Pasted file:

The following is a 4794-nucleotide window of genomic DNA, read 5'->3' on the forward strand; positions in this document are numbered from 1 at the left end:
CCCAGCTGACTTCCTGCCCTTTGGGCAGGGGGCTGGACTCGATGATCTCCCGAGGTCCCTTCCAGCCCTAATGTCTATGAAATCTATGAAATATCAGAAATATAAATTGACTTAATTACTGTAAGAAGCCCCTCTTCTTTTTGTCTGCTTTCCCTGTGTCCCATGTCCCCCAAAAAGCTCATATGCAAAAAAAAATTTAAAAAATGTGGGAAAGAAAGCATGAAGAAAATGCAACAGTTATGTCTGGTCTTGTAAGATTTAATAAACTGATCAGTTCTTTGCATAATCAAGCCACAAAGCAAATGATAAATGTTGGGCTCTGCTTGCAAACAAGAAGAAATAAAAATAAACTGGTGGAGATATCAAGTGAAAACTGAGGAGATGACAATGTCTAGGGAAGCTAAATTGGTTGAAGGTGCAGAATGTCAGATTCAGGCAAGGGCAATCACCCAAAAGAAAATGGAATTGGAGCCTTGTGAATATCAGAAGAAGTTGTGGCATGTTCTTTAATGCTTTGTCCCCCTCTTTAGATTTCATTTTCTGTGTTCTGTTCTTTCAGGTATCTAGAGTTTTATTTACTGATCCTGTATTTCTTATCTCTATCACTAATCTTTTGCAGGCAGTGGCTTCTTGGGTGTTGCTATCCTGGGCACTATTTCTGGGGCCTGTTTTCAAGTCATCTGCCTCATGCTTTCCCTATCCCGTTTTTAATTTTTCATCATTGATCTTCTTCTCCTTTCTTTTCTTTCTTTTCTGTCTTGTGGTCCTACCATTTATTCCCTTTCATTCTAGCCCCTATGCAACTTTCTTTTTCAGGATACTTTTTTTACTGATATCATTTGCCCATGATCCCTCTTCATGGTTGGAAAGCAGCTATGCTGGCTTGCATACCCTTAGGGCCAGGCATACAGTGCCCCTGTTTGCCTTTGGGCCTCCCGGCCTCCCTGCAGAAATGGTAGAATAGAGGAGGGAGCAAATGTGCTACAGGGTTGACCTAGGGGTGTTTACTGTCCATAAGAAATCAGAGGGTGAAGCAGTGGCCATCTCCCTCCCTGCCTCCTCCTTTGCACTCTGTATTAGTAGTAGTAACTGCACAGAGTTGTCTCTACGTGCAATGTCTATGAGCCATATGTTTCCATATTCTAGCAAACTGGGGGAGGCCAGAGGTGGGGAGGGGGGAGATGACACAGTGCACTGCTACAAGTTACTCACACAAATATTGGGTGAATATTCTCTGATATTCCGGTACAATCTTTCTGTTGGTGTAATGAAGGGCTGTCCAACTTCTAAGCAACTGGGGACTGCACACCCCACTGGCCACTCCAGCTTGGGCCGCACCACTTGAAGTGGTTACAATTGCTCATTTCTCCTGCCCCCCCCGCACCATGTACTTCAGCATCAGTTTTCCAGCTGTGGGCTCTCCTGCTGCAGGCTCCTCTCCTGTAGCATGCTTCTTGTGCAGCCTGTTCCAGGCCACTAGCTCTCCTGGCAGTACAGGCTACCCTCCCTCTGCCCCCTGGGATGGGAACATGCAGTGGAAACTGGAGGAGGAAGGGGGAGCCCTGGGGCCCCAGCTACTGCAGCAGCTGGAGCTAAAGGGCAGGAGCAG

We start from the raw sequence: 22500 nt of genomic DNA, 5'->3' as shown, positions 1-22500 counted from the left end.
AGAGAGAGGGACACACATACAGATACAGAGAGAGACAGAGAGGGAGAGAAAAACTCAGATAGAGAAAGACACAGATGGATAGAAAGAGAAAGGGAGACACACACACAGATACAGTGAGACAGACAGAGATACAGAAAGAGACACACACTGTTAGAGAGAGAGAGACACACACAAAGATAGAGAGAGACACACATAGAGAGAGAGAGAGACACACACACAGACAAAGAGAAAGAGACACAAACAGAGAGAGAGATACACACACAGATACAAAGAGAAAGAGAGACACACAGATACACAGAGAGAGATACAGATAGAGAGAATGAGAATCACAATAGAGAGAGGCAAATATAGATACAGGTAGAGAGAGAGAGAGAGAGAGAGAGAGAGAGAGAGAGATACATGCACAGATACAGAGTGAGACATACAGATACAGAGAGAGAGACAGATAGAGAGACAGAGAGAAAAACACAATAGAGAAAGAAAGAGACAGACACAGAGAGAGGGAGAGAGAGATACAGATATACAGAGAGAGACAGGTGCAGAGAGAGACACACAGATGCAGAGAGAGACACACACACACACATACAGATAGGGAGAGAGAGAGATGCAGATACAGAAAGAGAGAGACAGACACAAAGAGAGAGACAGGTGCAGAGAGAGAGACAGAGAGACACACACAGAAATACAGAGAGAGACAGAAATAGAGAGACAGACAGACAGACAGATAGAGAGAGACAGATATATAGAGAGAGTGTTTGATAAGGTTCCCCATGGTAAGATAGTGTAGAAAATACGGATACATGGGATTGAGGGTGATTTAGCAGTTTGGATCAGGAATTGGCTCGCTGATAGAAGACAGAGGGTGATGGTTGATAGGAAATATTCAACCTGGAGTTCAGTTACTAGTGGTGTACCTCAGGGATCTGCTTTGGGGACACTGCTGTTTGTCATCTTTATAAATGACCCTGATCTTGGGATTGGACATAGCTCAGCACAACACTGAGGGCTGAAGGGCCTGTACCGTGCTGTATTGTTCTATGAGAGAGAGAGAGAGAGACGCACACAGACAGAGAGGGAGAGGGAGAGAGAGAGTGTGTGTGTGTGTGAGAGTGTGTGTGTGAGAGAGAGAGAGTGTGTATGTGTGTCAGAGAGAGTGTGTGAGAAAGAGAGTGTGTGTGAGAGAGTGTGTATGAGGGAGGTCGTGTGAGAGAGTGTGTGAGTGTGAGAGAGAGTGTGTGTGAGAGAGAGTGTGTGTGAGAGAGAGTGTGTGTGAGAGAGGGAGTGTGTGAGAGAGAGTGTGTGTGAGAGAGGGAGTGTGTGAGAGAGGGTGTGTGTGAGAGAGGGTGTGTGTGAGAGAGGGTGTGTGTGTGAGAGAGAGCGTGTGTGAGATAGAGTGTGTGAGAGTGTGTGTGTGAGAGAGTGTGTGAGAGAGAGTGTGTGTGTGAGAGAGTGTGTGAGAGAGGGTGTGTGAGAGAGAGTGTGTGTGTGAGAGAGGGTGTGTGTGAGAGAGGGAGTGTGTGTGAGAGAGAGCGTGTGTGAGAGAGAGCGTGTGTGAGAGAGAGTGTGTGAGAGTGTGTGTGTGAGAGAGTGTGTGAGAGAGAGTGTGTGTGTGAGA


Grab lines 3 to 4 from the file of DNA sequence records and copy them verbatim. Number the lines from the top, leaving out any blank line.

We start from the raw sequence: 22500 nt of genomic DNA, 5'->3' as shown, positions 1-22500 counted from the left end.
AGAGAGAGGGACACACATACAGATACAGAGAGAGACAGAGAGGGAGAGAAAAACTCAGATAGAGAAAGACACAGATGGATAGAAAGAGAAAGGGAGACACACACACAGATACAGTGAGACAGACAGAGATACAGAAAGAGACACACACTGTTAGAGAGAGAGAGACACACACAAAGATAGAGAGAGACACACATAGAGAGAGAGAGAGACACACACACAGACAAAGAGAAAGAGACACAAACAGAGAGAGAGATACACACACAGATACAAAGAGAAAGAGAGACACACAGATACACAGAGAGAGATACAGATAGAGAGAATGAGAATCACAATAGAGAGAGGCAAATATAGATACAGGTAGAGAGAGAGAGAGAGAGAGAGAGAGAGAGAGAGAGATACATGCACAGATACAGAGTGAGACATACAGATACAGAGAGAGAGACAGATAGAGAGACAGAGAGAAAAACACAATAGAGAAAGAAAGAGACAGACACAGAGAGAGGGAGAGAGAGATACAGATATACAGAGAGAGACAGGTGCAGAGAGAGACACACAGATGCAGAGAGAGACACACACACACACATACAGATAGGGAGAGAGAGAGATGCAGATACAGAAAGAGAGAGACAGACACAAAGAGAGAGACAGGTGCAGAGAGAGAGACAGAGAGACACACACAGAAATACAGAGAGAGACAGAAATAGAGAGACAGACAGACAGACAGATAGAGAGAGACAGATATATAGAGAGAGTGTTTGATAAGGTTCCCCATGGTAAGATAGTGTAGAAAATACGGATACATGGGATTGAGGGTGATTTAGCAGTTTGGATCAGGAATTGGCTCGCTGATAGAAGACAGAGGGTGATGGTTGATAGGAAATATTCAACCTGGAGTTCAGTTACTAGTGGTGTACCTCAGGGATCTGCTTTGGGGACACTGCTGTTTGTCATCTTTATAAATGACCCTGATCTTGGGATTGGACATAGCTCAGCACAACACTGAGGGCTGAAGGGCCTGTACCGTGCTGTATTGTTCTATGAGAGAGAGAGAGAGAGACGCACACAGACAGAGAGGGAGAGGGAGAGAGAGAGTGTGTGTGTGTGTGAGAGTGTGTGTGTGAGAGAGAGAGAGTGTGTATGTGTGTCAGAGAGAGTGTGTGAGAAAGAGAGTGTGTGTGAGAGAGTGTGTATGAGGGAGGTCGTGTGAGAGAGTGTGTGAGTGTGAGAGAGAGTGTGTGTGAGAGAGAGTGTGTGTGAGAGAGAGTGTGTGTGAGAGAGGGAGTGTGTGAGAGAGAGTGTGTGTGAGAGAGGGAGTGTGTGAGAGAGGGTGTGTGTGAGAGAGGGTGTGTGTGAGAGAGGGTGTGTGTGTGAGAGAGAGCGTGTGTGAGATAGAGTGTGTGAGAGTGTGTGTGTGAGAGAGTGTGTGAGAGAGAGTGTGTGTGTGAGAGAGTGTGTGAGAGAGGGTGTGTGAGAGAGAGTGTGTGTGTGAGAGAGGGTGTGTGTGAGAGAGGGAGTGTGTGTGAGAGAGAGCGTGTGTGAGAGAGAGCGTGTGTGAGAGAGAGTGTGTGAGAGTGTGTGTGTGAGAGAGTGTGTGAGAGAGAGTGTGTGTGTGAGA